Why Mobile Probably Won't Be The On Ramp To The Metaverse

One of the highlights of this week's UBS "Media Week" conference was a presentation Wednesday morning by Matthew Ball on "The Metaverse and The Future of Media."

Ball, who is managing director of venture capital and consulting firm Epyllion Industries, is one of the smartest guys talking about the industries that will be the underpinnings of the metaverse, including the waves of computing, network computing, mobile computing and gaming that have led up to it.

The two big takeaways I got from his presentation are 1) the metaverse is inevitable (it's not a question of if, but when, by whom and exactly how they come together to do it); and 2) that it's not a matter of a simple progression from the mobile internet to a mobile metaverse.

The main reason for takeaway number 2,  he said, is that most of the technology currently powering the mobile internet still relies on the old-school fixed internet. At best, mobile will be a technology we use to access the metaverse, but it probably won't be the one powering it.

Also, the mobile technology we use to access it may not necessarily be in the form of a handheld smartphone, but likely will include other consumer hardware interfaces -- smart glasses, virtual reality, augmented reality headsets and other gizmos -- being developed by a wide range of players, Facebook parent Meta, and Apple.

The important part of Ball's scenario is that the metaverse won't be created by a single Big Bang, but instead be part of a series of overlapping technological progressions that will come together to produce something that may currently only exist in the eye and mind of Mark Zuckerberg, but will likely take on another form.

More to the point, it will likely take on many forms. And that, from a free market and innovation point of view, is probably a very good thing, because there likely will not be one dominant player -- either on the backbone side or the consumer interface side -- or, for that matter, the consumer experience end.

Ball likened the next few years of metaverse development to the "protocol wars" that took place during the early years of the fixed internet, which produced multiple proprietary ways of rendering content, communications, information and experiences, but which ultimately converged, for economic reasons, to create the fixed and mobile internet we know today.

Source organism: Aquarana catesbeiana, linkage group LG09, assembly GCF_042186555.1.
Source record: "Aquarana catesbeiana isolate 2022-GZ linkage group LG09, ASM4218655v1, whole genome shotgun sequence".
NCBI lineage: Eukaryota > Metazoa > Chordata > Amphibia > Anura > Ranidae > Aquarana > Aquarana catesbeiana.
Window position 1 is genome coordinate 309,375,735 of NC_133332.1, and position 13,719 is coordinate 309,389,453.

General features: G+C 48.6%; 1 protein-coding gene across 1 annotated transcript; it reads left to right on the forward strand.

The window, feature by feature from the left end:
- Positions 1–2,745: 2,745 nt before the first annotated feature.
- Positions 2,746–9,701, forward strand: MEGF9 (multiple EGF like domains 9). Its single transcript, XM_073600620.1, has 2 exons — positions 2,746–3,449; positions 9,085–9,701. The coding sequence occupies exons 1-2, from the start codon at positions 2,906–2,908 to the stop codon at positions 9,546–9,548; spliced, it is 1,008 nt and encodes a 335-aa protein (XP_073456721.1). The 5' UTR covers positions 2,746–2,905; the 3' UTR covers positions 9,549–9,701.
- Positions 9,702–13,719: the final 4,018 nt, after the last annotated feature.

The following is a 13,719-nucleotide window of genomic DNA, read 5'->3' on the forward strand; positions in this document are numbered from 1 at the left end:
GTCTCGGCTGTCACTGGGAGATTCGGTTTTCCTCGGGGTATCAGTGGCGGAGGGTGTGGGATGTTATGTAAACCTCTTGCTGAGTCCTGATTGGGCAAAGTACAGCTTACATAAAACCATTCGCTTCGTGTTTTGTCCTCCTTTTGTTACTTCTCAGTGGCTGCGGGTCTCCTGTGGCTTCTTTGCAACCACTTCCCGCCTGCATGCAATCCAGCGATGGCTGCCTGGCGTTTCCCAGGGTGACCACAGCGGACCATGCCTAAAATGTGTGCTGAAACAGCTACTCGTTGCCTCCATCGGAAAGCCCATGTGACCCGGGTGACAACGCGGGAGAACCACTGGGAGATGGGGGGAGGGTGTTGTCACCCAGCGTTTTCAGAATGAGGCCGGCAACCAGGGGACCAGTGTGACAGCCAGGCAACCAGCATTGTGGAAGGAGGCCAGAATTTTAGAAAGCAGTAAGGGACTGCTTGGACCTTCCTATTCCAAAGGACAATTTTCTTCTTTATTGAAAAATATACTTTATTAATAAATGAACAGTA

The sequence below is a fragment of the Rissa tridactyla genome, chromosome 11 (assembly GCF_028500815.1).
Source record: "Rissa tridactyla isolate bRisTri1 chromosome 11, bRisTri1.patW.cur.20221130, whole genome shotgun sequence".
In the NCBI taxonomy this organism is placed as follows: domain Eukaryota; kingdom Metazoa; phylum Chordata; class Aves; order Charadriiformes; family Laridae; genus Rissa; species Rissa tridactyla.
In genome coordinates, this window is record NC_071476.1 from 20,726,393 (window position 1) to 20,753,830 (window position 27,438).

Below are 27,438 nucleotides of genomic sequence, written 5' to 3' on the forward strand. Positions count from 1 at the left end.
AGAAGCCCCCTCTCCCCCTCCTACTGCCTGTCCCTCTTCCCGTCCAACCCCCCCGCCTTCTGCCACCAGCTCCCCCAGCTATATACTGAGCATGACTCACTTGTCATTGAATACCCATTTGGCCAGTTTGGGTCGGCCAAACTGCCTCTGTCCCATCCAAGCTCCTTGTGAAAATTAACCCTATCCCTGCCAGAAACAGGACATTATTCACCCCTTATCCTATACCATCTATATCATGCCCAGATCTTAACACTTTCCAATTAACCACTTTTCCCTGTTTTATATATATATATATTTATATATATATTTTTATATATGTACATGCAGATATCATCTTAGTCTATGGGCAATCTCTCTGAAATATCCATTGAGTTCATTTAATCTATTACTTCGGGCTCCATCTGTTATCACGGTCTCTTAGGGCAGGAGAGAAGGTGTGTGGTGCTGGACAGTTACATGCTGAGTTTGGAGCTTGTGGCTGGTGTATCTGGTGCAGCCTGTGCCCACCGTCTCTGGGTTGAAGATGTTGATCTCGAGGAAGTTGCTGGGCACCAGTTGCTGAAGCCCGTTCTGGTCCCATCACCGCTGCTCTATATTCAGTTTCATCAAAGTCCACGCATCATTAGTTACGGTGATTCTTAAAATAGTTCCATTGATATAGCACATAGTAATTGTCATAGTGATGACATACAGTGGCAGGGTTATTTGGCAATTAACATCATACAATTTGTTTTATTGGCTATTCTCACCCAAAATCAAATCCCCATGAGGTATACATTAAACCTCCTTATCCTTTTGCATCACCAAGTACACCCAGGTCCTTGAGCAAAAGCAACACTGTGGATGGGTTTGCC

And while mobile devices will most likely be the way many people access the metaverse, that will only be the part of the technology powering the relays from the nearest wireless tower, while the heavy lifting will still be taking place on fixed infrastructure. That said, Ball said, the rollout of 5G will greatly enhance what people can do between those towers and the immersive metaverse experiences to come.

For that reason, Ball doesn't think they will necessarily take the form of VR or AR, which may still require expensive hardware for consumers to justify, although those mixed-reality scenarios will definitely have application for "enterprise" users.

Instead, most consumers will likely experience something less than what Mark Zuckerberg has mocked up, and likely spends his nights fantasizing about. That will be more of a "rendered 3D" experience that will be sufficient for people to participate in the metaverse, which Ball defines as "a massively scaled and interoperable network of real-time-rendered 3D virtual worlds, which can be experienced synchronously and persistently and by an effectively unlimited number of concurrent users with a sense of presence."

Sounds good, right? But it was Ball's next statement that made me wonder why we actually need it.

"Of course, the real world has all of these attributes," he said, ticking off: "We persist. We're all sharing it. We're all live within it. Everything is interconnected in one way, shape or form."

So why the metaverse? And why now? Zuckerberg aside, Ball said it's because the technologies required to realize it are "starting to feel real."


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